Ted Weiser of Ypsilanti Township told commissioners about a recent camping trip in Sugarloaf Lake Campground, between Waterloo, which is in Jackson County, and Chelsea, which is in Washtenaw County.
“As far as I know, my wife Wanda may have slept in Jackson County last night, and I slept in Washtenaw County,” Weiser said.
While both counties are in Michigan’s 7th Congressional District, represented by Republican Rep. Tim Walberg, each county has different House and state lawmakers.
Likewise, religious communities flow beyond city borders — and Chris Murphy, pastor of Horton Congregational Church in Jackson County said the commission should work to keep them together.
She said that five years ago her community created a joint operating agreement that includes two Methodist churches, a Free Will Baptist church, and a nondenominational church in the Hanover-Horton area.
“So, because of the things that we do together, I think we are a group of like-minded people. And we are all doing this for one purpose: the purpose of Jesus Christ,” Murphy told the commission during a hearing last month in Jackson.
What the experts say:
The idea may have some merit — but ultimately the commission has to rely on maps to draw the districts.
“I think certainly a religious community is a community of interest,” said John Chamberlin, a professor emeritus of political science and public policy at the University of Michigan.
“The commission could decide, ‘Let’s think about school districts as pieces of the puzzle.’ They really can’t do that on their own with religious communities.”
LaBrant, who helped draw districts for Republicans, rejected the idea of considering congregations, calling it “offensive.”
“Are we going to gerrymander districts around Catholics or Muslims?” LaBrant asked. “It’s a perversion of the community of interests. We don’t have that on the Census, so that would be another subjective criteria.”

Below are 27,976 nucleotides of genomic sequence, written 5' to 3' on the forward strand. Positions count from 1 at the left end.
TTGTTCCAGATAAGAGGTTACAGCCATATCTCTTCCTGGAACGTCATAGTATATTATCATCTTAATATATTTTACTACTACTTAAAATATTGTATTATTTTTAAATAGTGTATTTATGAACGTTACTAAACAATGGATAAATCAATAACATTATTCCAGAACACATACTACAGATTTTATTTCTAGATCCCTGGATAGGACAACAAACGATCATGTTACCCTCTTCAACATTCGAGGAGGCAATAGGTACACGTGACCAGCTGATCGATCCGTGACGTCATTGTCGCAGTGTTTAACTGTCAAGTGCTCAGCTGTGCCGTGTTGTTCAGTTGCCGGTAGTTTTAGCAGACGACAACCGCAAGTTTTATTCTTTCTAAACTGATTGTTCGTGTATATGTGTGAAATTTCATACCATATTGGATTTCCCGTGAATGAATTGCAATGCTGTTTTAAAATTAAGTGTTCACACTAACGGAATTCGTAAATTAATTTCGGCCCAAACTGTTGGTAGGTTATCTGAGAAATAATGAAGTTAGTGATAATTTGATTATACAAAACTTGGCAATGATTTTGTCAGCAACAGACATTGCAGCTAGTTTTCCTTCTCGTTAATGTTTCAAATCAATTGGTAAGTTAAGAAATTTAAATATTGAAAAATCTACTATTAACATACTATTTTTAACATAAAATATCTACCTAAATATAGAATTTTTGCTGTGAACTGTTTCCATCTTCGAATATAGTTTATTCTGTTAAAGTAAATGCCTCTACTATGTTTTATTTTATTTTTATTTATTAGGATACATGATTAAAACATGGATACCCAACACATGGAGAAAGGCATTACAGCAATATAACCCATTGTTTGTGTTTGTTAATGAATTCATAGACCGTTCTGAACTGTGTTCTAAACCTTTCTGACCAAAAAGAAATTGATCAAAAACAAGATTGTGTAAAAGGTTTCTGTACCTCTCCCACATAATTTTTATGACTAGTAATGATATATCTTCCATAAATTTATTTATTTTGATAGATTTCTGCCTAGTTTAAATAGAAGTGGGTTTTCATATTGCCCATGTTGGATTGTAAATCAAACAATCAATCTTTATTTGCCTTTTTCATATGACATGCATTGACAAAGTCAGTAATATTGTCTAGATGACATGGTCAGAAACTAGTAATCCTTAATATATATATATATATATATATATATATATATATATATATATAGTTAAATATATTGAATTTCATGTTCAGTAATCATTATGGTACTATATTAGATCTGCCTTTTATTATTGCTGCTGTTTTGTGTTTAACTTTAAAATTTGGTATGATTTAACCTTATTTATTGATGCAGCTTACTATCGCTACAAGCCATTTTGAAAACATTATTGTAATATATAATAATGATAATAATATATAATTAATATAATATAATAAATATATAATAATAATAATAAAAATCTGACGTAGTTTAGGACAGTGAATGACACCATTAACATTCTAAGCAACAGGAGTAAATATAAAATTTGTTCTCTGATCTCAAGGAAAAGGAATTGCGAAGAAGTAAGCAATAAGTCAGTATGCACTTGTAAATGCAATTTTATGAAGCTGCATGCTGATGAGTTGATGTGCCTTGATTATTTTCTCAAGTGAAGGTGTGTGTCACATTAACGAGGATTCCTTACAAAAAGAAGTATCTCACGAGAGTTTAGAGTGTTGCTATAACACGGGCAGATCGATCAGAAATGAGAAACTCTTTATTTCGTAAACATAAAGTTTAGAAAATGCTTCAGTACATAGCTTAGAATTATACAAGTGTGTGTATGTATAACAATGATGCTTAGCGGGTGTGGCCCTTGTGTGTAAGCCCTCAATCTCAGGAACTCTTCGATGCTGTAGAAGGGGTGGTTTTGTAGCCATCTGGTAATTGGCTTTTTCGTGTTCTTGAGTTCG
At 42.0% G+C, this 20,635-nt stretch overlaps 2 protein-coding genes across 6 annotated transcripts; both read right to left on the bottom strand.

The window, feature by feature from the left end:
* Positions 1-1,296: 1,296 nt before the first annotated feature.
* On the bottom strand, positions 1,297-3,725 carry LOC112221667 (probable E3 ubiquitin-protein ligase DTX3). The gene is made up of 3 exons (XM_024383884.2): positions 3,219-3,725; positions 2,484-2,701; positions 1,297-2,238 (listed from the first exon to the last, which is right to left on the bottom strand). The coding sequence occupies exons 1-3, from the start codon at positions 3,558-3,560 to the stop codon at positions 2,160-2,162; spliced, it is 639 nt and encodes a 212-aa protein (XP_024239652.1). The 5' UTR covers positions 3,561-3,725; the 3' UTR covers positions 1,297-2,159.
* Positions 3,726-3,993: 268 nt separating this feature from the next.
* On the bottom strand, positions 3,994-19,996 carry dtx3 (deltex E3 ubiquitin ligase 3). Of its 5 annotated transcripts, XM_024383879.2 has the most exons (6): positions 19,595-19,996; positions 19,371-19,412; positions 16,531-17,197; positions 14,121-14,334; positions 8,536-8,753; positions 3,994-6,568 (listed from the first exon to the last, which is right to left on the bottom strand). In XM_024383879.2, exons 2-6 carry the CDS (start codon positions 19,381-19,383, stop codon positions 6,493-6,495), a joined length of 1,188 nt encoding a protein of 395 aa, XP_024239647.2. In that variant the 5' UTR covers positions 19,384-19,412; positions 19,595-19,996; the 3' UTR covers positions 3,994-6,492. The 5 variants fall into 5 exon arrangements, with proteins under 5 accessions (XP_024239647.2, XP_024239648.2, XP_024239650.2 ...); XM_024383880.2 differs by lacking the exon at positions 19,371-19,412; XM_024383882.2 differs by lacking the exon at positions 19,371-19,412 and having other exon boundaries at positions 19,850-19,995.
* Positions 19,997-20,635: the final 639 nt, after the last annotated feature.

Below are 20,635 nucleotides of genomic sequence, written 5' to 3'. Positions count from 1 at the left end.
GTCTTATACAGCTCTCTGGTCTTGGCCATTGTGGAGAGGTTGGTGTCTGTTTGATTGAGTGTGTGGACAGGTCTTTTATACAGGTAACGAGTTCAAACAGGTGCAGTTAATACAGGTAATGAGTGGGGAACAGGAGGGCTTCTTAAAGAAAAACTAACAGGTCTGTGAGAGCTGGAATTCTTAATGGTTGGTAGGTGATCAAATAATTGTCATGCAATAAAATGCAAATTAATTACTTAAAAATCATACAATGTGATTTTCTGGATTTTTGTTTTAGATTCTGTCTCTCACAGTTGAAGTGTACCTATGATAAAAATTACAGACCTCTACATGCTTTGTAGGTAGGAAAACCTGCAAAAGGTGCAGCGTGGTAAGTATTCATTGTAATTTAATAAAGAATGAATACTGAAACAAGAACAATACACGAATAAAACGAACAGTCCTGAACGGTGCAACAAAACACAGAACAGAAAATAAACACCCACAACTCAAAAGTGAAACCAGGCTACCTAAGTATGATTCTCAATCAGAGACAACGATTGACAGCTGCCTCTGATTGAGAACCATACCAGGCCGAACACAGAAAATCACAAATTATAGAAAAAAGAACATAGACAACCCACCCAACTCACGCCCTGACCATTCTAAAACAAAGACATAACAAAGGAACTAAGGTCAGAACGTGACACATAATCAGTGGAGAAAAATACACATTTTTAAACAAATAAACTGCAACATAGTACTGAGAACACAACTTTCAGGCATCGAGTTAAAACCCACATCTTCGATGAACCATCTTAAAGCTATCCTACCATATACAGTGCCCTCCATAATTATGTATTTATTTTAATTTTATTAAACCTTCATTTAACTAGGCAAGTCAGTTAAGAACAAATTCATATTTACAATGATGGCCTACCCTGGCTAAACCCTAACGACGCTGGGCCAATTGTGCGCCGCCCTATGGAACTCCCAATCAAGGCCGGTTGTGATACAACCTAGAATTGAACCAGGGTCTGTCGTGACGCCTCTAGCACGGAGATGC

Idea No. 3: The urban/rural divide
One issue that residents brought up repeatedly is that new districts should reflect the differences between urban and the rural communities.
Some districts are now mostly rural, such as the 1st Congressional District, which encompasses the Upper Peninsula and 17 counties in the Lower Peninsula including Grand Traverse, Manistee and Mason Counties.
Others are predominantly urban or inner-ring, such as the 13th Congressional District in southeast Michigan that includes Inkster, Romulus, Westland and much of Detroit.
But some districts are so sprawling they cover rural and urban areas, leading to complaints about equity and fair representation.
Julie Hartshorn lives in an area of East Lansing that falls under the jurisdiction of Clinton County. This means she is part of Michigan’s 4th Congressional District, represented by Rep. John Moolenaar, R-Midland.
“My parents who have retired up to Higgins Lake (in Roscommon County) are literally one block from sharing the same congressional district as me, which they're nearly two hours away,” Hartshorn said.